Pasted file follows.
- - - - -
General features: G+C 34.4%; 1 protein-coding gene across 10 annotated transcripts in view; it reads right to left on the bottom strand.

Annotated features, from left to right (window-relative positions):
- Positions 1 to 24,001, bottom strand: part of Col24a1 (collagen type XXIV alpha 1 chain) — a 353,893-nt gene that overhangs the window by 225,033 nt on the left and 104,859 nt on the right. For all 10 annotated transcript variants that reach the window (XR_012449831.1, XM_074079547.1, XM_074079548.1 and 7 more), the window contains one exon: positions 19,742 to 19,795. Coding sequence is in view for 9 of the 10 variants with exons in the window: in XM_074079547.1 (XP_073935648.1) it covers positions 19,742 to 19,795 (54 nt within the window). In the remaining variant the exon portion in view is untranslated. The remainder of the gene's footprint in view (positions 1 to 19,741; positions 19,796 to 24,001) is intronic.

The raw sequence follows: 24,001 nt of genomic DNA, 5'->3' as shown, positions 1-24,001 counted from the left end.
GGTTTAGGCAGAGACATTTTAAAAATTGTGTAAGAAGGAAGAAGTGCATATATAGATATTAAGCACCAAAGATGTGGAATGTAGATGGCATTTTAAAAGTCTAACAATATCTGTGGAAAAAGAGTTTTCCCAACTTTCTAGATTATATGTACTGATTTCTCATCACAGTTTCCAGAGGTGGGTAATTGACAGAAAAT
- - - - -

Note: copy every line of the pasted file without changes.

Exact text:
General features: G+C 34.4%; 1 protein-coding gene across 10 annotated transcripts in view; it reads right to left on the bottom strand.

Annotated features, from left to right (window-relative positions):
- Positions 1 to 24,001, bottom strand: part of Col24a1 (collagen type XXIV alpha 1 chain) — a 353,893-nt gene that overhangs the window by 225,033 nt on the left and 104,859 nt on the right. For all 10 annotated transcript variants that reach the window (XR_012449831.1, XM_074079547.1, XM_074079548.1 and 7 more), the window contains one exon: positions 19,742 to 19,795. Coding sequence is in view for 9 of the 10 variants with exons in the window: in XM_074079547.1 (XP_073935648.1) it covers positions 19,742 to 19,795 (54 nt within the window). In the remaining variant the exon portion in view is untranslated. The remainder of the gene's footprint in view (positions 1 to 19,741; positions 19,796 to 24,001) is intronic.

The raw sequence follows: 24,001 nt of genomic DNA, 5'->3' as shown, positions 1-24,001 counted from the left end.
GGTTTAGGCAGAGACATTTTAAAAATTGTGTAAGAAGGAAGAAGTGCATATATAGATATTAAGCACCAAAGATGTGGAATGTAGATGGCATTTTAAAAGTCTAACAATATCTGTGGAAAAAGAGTTTTCCCAACTTTCTAGATTATATGTACTGATTTCTCATCACAGTTTCCAGAGGTGGGTAATTGACAGAAAAT